In Minnesota, immigration status is largely irrelevantby Richard Stanek
Arizona's pending immigration law is cutting-edge public policy adopted in a public safety environment that is unique, and very different from Minnesota's.
Elected officials in Arizona believe they have a looming public safety and economic crisis; they have the highest number of immigrants illegally crossing the U.S.-Mexico border, with an estimated 460,000 illegal aliens in the state in 2009.
Under Minnesota law, immigration status is largely irrelevant. Minnesota law enforcement officers don't inquire about immigration status. Immigrant status becomes an issue only during lawful criminal investigations or if an arrestee is booked into jail, when federal law requires us to verify status with the Immigration and Naturalization Service.
Under both federal and state law, those who may be here illegally are entitled to constitutional protections of due process and equal protection under the law. Minnesota law enforcement is dedicated to protecting and preserving the civil rights of all members of our community. In the Hennepin County Sheriff's Office, we are committed to "community-oriented policing" -- working to build trusting relationships with all of the residents and visitors in our communities, regardless of their legal status. We regularly conduct roundtable policy discussions with a diverse group of community leaders; we provide extensive education and diversity training for our deputies, and our hiring policies are geared toward developing an agency that reflects the communities we serve.
In law enforcement, we encourage communication; we don't want residents to hesitate in contacting law enforcement if they are victims of crime, need our assistance, or have information about a crime or public safety incident. We can be much more effective when we work in partnership with those we serve.
Minnesota has a dozen or so "Sanctuary Cities" with "don't ask, don't tell" mandates to prohibit police officers from asking about immigration status without criminal cause. In my view, these ordinances are simply political statements, and provide no additional legal protection to illegal immigrants than already currently provided under state and federal law.
Under current law, the United States grants legal permanent status by lottery to over 1 million new immigrants each year, more than any other country in the world. Each and every undocumented border crossing is a violation of federal immigration law; and while the state of Arizona has made many requests for federal enforcement and border patrols, to many the response has seemed inadequate.
Arizona law enforcement is divided on this new law. Many of the rank-and-file officers are supportive, in part because violent crime rates in Phoenix and Tucson are substantially higher than rates across the United States, according to a study of crime trends by Arizona State University. However, the Arizona Association of Chiefs of Police has been critical of the "attrition through enforcement" doctrine, calling implementation "problematic" in their official statement.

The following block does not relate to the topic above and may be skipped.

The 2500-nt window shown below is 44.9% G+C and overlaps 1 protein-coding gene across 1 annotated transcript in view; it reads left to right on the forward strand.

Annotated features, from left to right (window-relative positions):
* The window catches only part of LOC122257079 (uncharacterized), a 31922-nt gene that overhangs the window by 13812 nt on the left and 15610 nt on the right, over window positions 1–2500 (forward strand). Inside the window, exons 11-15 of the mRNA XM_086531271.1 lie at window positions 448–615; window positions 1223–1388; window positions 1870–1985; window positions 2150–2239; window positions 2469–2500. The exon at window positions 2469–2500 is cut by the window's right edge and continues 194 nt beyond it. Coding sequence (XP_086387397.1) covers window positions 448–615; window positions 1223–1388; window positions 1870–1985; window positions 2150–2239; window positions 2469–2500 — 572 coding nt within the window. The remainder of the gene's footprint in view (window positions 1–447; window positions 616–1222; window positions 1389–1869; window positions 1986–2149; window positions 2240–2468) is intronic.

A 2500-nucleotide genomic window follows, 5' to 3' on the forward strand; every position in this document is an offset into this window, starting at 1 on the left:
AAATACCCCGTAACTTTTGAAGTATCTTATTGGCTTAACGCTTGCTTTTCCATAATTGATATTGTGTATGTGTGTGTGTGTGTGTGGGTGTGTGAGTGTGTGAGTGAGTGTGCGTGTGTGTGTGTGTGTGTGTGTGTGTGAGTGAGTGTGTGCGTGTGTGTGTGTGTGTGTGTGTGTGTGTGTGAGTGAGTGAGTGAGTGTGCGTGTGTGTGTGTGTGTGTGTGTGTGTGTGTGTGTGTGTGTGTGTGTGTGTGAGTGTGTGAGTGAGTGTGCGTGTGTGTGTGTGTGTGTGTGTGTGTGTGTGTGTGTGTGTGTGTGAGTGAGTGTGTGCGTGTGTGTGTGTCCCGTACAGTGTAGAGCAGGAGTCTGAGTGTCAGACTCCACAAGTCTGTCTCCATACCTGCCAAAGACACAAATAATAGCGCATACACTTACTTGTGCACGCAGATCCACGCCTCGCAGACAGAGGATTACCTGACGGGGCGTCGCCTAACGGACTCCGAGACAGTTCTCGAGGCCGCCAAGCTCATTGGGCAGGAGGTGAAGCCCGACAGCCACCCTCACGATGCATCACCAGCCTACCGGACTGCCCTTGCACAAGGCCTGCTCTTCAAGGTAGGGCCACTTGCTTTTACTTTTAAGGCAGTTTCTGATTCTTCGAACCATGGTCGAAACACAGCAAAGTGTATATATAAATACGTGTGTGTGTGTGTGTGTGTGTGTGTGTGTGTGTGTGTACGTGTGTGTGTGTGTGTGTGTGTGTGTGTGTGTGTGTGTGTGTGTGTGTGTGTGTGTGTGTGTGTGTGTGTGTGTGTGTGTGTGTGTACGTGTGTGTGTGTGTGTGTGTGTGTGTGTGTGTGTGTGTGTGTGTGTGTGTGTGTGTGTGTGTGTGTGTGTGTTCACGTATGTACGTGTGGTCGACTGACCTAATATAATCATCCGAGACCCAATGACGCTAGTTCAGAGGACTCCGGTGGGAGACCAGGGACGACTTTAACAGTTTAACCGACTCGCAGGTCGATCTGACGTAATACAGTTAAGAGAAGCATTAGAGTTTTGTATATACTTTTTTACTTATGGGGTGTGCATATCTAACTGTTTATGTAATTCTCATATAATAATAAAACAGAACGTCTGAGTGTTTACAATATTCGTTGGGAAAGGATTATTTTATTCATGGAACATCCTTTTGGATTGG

The chiefs have raised concerns about the conflict with their goals for community-oriented policing. They don't want illegal immigrants to fear police, or hesitate in contacting them when they are victims of a crime or have knowledge about one. The International Chiefs of Police Association has documented that "immigrants are more likely to be victimized than other members of the general population ... illegal immigrants are often afraid to report crime to local authorities, making them easy targets for those with criminal intentions." Their official position cites specific concerns about human trafficking and crimes against women. Looking at immigration from the perspective of crime and victimization suggests another level of complexity in enforcing the new Arizona law.
The Arizona law has already been amended, even before taking effect on July 28, 2010. I commend the chiefs for their work to improve the new law in three important ways:
The law was amended to clarify that police may only investigate immigration status in relation to a lawful stop, detention or arrest, and prosecutors may not investigate complaints based on race, color or national origin.
A violation is a misdemeanor. The penalty has been reduced to not more than $100, and incarceration for up to 20 days for first offenders (local law enforcement is required to contact federal officials to verify immigration status during incarceration).
Gov. Jan Brewer signed an executive order requiring additional law enforcement training to develop practices and protocols for implementation without racial profiling.
These are difficult and emerging issues, and this is very controversial public policy. At the end of the day, though, the folks who wear the badges are not the same people who make the laws -- they enforce the laws. The nation and the world are watching closely what happens in Arizona, as are Minnesota's peace officers and members of the law enforcement and immigrant communities.
Rich Stanek is the Hennepin County sheriff.